bulletGranular dystrophy: can be seen as small white dots in the center of the cornea or may take the form of lines radiating from the center of the cornea.  This condition usually starts while the pup is still young and the signs can increase in size and number as the dog matures.  By adulthood, opacities are visible to the naked eye.  Granular dystrophies are usually very mild and often go unnoticed.  Sight may remain unaffected even late in life.
bulletMacular dystrophy:  appears as a thin superficial corneal veil (haziness) with isolated opaque areas when seen with a slit lamp.  It is the least common type of dystrophy.  It usually starts during young adulthood.  Macular Dystrophy is a severe dystrophy which may cause considerable damage by mid-life.
bulletCrystalline corneal opacities: produces a gray haze and/or needle-like crystals within the cornea, spreading across its surface and, in some cases, obscuring the vision of the dog.  Although both eyes are affected, it may not be necessarily at the same time or to the same degree.
bulletLipid corneal dystrophy: is caused by fat deposits in the middle layer of the corneal cells.  The opaque areas can form a variety of patterns, and do not usually cause any problems with vision and generally does not require treatment.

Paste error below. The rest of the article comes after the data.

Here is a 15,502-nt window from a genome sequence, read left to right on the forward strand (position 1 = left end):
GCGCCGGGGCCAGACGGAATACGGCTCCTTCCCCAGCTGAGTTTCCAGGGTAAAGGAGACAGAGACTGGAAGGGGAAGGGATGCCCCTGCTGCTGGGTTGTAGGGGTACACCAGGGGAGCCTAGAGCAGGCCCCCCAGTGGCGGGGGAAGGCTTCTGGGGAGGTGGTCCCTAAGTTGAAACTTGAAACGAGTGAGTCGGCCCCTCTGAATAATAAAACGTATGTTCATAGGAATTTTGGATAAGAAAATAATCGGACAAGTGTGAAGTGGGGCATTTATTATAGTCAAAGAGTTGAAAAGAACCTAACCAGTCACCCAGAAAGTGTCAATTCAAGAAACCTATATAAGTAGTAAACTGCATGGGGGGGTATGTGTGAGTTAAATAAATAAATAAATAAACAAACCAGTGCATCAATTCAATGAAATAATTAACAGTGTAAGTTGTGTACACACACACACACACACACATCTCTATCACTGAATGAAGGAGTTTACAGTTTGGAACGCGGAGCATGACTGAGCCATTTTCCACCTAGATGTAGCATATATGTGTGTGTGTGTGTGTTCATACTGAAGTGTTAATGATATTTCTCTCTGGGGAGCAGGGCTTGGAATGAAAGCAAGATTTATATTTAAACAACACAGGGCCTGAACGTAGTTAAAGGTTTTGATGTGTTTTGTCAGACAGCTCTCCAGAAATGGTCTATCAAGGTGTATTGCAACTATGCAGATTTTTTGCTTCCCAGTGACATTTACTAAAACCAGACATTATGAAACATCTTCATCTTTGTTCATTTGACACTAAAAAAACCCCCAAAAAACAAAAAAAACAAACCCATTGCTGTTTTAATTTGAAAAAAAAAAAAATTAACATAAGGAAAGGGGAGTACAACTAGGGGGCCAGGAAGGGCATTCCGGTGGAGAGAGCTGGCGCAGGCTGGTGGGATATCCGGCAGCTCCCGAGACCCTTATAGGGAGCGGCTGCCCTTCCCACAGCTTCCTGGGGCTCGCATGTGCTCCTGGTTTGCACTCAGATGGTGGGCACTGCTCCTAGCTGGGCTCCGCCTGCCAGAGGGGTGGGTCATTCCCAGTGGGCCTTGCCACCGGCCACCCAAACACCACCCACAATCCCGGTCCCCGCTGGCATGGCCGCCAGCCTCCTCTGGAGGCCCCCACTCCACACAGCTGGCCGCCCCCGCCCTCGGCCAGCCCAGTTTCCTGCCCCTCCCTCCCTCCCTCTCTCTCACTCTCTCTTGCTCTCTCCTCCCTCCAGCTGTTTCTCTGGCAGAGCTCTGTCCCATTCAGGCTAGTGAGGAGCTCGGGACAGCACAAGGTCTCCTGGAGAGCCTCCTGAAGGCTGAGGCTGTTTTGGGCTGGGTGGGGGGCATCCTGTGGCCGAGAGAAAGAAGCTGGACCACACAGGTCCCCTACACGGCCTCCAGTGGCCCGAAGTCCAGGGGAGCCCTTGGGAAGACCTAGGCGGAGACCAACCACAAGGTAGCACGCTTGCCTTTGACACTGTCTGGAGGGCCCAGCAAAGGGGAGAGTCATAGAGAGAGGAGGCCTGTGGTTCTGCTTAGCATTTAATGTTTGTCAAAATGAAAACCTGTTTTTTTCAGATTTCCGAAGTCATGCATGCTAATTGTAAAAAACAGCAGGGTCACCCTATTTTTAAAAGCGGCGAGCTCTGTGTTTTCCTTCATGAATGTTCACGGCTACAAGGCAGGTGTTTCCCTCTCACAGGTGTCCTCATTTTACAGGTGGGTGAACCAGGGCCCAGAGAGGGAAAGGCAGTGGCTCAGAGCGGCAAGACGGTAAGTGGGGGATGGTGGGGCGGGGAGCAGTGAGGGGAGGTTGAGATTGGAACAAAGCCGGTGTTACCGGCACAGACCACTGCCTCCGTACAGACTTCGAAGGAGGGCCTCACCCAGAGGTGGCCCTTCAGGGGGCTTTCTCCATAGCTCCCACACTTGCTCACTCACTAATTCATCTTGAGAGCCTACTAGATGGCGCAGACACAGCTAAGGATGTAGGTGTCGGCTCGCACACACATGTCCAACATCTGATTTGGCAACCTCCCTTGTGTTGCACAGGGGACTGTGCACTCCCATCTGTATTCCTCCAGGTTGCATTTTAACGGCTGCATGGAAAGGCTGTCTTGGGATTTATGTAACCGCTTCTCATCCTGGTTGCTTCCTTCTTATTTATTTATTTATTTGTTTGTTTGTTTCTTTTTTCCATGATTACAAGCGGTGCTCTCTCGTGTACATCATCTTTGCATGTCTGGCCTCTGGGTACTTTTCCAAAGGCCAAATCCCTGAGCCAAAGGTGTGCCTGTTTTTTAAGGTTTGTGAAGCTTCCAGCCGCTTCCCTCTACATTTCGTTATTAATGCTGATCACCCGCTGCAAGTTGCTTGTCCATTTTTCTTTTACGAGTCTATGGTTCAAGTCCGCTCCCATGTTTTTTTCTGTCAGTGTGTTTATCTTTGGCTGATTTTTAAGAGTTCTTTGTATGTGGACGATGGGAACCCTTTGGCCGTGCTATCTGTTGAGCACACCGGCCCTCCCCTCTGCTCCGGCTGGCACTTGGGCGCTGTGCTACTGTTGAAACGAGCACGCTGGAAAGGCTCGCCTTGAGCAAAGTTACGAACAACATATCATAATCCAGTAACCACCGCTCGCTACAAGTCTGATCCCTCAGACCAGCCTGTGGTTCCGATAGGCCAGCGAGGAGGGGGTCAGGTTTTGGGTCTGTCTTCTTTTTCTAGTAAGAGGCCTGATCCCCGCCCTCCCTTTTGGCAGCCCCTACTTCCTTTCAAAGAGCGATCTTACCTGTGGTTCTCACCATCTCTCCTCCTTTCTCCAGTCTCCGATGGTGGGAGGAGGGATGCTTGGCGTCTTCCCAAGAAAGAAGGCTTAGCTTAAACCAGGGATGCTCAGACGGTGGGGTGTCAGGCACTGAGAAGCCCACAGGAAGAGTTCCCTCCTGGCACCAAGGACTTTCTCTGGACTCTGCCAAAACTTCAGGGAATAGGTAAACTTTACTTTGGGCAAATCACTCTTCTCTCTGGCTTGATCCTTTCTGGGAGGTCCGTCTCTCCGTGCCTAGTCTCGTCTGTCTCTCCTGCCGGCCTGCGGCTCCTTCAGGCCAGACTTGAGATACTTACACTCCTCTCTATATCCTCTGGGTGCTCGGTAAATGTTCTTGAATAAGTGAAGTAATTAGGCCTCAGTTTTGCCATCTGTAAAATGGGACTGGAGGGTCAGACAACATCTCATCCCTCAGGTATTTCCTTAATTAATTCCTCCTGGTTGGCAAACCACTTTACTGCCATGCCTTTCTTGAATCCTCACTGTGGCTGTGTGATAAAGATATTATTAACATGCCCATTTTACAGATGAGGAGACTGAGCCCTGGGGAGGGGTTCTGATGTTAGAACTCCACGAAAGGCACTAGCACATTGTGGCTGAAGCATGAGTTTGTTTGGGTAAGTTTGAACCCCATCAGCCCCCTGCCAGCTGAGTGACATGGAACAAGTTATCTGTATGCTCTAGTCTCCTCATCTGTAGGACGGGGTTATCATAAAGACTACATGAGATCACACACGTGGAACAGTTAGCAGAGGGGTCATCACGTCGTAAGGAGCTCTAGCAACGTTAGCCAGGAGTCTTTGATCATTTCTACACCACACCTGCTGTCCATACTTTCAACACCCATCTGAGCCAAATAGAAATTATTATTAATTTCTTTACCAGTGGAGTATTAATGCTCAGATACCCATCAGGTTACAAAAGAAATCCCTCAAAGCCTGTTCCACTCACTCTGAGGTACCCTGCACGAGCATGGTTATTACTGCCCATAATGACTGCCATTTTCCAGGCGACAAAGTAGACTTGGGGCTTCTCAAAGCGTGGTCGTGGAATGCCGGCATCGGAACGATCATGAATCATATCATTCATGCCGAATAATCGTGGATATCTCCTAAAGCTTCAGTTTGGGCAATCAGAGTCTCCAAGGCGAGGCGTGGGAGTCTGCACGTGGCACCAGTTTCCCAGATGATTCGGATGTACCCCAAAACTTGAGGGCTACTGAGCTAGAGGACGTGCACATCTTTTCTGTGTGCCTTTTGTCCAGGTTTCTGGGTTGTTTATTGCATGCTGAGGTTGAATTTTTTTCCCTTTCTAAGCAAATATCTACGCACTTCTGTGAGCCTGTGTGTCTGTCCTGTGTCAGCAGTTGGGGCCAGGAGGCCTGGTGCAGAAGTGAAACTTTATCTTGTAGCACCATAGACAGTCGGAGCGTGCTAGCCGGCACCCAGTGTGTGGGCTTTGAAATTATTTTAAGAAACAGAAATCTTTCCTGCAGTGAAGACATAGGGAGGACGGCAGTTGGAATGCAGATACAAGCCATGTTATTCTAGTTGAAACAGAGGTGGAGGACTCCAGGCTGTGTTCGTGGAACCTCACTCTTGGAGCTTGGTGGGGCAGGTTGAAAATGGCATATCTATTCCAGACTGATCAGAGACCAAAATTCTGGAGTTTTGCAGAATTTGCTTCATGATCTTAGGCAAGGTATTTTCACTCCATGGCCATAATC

bulletEndothelial corneal dystrophy: is a degeneration of the innermost layer of the corneal cells.  A build-up of fluid in the cornea (corneal edema) clouds the normally transparent cornea and may decrease vision.  Early in the disease, there are not many symptoms other than the opacity in the cornea.  As the disease progresses, the entire cornea becomes swollen and opaque.  Pockets of air can develop within the degenerated areas and cause corneal ulcers.  The corneal ulcers are treated with antibiotic ointment.  In severe cases, surgery, such as corneal transplants and corneal grafts are possible.
bulletEpithelial corneal dystrophy: is caused by a problem with the superficial layers of cells in the cornea, and can (but does not always) result in corneal ulcers.  The ulcers are painful and as a result the dog will usually hold its eye closed or blink often.  The treatment can be as simple as some antibiotic eye drops to treat the ulcer, or can require surgery to remove the abnormal corneal cell layers.